COVID-19 Weekly Bulletin – During this COVID-19 pandemic, being asked to say home and not being able to see friends and family in person, can be quite a challenge. This week’s bulletin addresses this challenge and offers some ideas on how to stay connected even while in isolation. You can find the bulletin on our Newsletter page or click on the link below to open it directly.
For Your Workplace
COVID-19 Weekly Bulletin - In an effort to maintain continuous contact with our members as well as provide useful information during this unprecedented time, Upper Island Counselling has started a weekly bulletin. This bulletin will contain tips and information related to what is currently happening in the world and our community during this COVID-19 pandemic. Below is the first of these bulletins that was sent out to our member companies last week.
I am reaching out with an update to last week’s communication and to assure you that Upper Island Counselling continues to support our member companies and clients during the COVID-19 pandemic. The main points are:
We loved this short animated video with voiceover by Dr. Brene Brown so much that we want to share it with everyone. In it she explains the difference between empathy and sympathy and how empathy is really about making a connection with another person.
High work engagement refers to viewing one’s job as very important, taking one’s job seriously, and applying a great degree of effort toward the successful execution of one’s job. Being highly engaged with work is often touted as an ideal way for workers to be on the job and as the best approach for achieving career success and satisfaction. Indeed, being highly engaged with work can lead to career success and satisfaction. However, if other work-related factors are not present, then high work engagement can also be related to serious mental health challenges.
People from all around the province are coming together this week for the inaugural BC First Responders' Mental Health Conference. Here at UIC we are excited to see the way this topic is continuing to move in the right direction, and the number of people who are coming together to show they care about the mental health and wellness of our first responders. Check out this link to read all about what's happening soon in Richmond.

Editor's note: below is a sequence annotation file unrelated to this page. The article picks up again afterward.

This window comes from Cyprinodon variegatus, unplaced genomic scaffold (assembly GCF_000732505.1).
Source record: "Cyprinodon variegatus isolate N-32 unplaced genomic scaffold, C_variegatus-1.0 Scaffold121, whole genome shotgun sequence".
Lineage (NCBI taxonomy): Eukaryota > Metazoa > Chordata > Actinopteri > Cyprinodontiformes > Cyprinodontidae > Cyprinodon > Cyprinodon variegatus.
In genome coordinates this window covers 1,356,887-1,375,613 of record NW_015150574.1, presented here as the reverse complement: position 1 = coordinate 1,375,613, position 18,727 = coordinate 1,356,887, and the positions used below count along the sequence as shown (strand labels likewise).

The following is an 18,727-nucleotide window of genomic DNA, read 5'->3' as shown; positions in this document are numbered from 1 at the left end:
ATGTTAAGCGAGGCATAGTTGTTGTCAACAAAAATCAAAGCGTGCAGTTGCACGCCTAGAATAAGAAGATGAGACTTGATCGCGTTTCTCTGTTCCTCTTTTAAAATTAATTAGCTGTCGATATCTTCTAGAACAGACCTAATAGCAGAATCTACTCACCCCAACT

January 30th is Bell Let’s Talk Day. For every text message sent by Bell Canada, Bell Aliant and Bell MTS customers, Bell will donate 5 cents toward mental health initiatives. Even if you are not a Bell customer, there are other ways to help.
It’s a fact: One in five Canadians will suffer from mental illness at some point in their lifetime. One of the biggest hurdles for anyone suffering from mental illness is overcoming the stigma. It is the number one reason why two-thirds of those living with a mental illness do not seek help.
We recently came across this blogger article by Naomi Vaida about how mental illness alone is not what determines good or bad mental health. Mental health is something that should be taken care of much the same way as physical health. In fact, the two go hand in hand and can effect each other in both positive and negative ways. The following viewpoint explains why it is important to consider a more proactive approach to mental health rather than focusing on resolving or coping with mental illness after it has manifested.
Now three years old, FETCH is a website that was created to assist both the residents and health care providers of Campbell River and District to find health and social services in the community. Sort of a “one stop shop” for resources in health (physical and mental), family life, social services, First Nations, youth and support services.
The website also lists Campbell River physicians that are currently taking new patients, community health notices and links to a variety of substance use services.
On June 22,2018 Upper Island Counselling hosted an information table at the 100 Women Who Care Campbell River cocktail reveal launch party.